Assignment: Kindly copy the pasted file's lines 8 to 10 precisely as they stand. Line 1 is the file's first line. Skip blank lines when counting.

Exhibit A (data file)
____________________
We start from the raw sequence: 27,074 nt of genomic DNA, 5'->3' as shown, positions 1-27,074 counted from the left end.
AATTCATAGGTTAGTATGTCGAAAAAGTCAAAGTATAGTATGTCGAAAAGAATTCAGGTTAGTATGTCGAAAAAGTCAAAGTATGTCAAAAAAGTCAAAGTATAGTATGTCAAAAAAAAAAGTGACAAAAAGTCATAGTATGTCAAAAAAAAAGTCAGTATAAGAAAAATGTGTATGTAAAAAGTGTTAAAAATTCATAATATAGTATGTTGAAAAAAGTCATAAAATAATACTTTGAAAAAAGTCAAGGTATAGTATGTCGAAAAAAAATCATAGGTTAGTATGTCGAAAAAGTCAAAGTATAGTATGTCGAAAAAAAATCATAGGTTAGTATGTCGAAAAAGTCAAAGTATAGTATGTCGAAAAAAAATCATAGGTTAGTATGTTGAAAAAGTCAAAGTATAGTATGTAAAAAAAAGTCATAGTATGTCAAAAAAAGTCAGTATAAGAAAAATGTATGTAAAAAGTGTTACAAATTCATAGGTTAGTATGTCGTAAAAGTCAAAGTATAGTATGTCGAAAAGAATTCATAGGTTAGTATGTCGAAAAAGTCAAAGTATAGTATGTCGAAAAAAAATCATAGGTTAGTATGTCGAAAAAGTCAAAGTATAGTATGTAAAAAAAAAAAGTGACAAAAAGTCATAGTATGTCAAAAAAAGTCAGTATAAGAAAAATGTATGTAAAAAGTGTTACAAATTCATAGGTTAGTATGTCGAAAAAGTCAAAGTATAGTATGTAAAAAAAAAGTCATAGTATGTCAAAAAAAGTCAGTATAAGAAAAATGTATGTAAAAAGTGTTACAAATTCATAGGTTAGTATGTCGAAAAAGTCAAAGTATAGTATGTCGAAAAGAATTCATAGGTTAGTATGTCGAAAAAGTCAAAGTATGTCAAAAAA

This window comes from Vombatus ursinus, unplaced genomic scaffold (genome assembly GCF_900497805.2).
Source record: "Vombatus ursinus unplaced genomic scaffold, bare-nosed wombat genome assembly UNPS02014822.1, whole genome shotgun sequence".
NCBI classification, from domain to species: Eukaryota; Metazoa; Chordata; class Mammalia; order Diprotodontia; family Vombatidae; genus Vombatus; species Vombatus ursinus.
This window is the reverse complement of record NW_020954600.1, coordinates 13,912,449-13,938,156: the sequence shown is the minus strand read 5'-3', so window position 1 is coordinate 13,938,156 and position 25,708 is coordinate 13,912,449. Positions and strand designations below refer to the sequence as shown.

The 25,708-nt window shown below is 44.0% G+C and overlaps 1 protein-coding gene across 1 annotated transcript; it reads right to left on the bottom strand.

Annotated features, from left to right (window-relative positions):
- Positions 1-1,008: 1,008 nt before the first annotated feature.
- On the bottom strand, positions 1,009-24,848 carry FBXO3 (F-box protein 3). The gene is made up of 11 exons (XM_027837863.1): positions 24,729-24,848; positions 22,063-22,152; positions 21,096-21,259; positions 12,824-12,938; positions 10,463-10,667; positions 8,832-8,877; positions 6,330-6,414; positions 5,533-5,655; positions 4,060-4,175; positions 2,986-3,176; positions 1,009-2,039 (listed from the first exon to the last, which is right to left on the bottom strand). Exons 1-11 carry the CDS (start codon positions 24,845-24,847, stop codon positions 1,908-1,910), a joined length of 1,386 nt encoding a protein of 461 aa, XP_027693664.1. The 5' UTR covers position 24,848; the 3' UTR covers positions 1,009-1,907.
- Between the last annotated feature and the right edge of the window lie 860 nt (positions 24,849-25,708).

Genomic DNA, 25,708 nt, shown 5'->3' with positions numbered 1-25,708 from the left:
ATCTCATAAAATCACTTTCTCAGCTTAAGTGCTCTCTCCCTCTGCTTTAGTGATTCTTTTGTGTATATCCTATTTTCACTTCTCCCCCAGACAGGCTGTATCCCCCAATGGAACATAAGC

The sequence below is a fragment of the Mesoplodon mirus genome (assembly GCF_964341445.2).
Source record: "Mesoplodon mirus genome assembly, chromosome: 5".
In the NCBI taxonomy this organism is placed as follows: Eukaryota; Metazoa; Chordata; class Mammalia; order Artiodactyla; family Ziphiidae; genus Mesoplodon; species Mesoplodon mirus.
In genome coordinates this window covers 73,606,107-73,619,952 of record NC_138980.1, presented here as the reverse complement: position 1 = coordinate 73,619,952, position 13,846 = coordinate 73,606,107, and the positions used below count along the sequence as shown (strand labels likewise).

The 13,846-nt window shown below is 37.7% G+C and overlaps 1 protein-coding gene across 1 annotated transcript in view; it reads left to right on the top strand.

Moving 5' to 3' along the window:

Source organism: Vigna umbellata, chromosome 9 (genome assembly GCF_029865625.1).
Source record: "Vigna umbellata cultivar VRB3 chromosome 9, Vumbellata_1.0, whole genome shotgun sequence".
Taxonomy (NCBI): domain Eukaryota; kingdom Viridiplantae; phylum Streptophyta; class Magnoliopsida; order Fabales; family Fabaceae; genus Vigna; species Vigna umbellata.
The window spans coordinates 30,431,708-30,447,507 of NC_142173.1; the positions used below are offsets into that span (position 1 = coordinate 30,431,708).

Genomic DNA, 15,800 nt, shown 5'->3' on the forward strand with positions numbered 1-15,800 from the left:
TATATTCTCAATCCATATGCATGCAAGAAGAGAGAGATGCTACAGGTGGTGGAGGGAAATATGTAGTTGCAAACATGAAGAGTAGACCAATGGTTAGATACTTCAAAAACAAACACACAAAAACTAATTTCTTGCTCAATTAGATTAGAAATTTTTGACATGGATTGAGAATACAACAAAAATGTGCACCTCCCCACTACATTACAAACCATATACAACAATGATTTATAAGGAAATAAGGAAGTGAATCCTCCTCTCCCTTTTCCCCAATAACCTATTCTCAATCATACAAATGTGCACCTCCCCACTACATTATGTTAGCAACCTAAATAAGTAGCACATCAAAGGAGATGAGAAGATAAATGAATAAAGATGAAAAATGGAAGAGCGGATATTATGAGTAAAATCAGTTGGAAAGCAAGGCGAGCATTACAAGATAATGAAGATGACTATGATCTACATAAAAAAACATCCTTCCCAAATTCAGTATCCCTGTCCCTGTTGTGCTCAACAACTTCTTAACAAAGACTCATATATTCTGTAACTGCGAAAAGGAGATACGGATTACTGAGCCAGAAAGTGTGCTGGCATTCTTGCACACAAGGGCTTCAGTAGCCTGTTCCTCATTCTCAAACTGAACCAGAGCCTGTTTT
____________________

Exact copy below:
Annotated features, from left to right (window-relative positions):
- Positions 1-1,008: 1,008 nt before the first annotated feature.
- On the bottom strand, positions 1,009-24,848 carry FBXO3 (F-box protein 3). The gene is made up of 11 exons (XM_027837863.1): positions 24,729-24,848; positions 22,063-22,152; positions 21,096-21,259; positions 12,824-12,938; positions 10,463-10,667; positions 8,832-8,877; positions 6,330-6,414; positions 5,533-5,655; positions 4,060-4,175; positions 2,986-3,176; positions 1,009-2,039 (listed from the first exon to the last, which is right to left on the bottom strand). Exons 1-11 carry the CDS (start codon positions 24,845-24,847, stop codon positions 1,908-1,910), a joined length of 1,386 nt encoding a protein of 461 aa, XP_027693664.1. The 5' UTR covers position 24,848; the 3' UTR covers positions 1,009-1,907.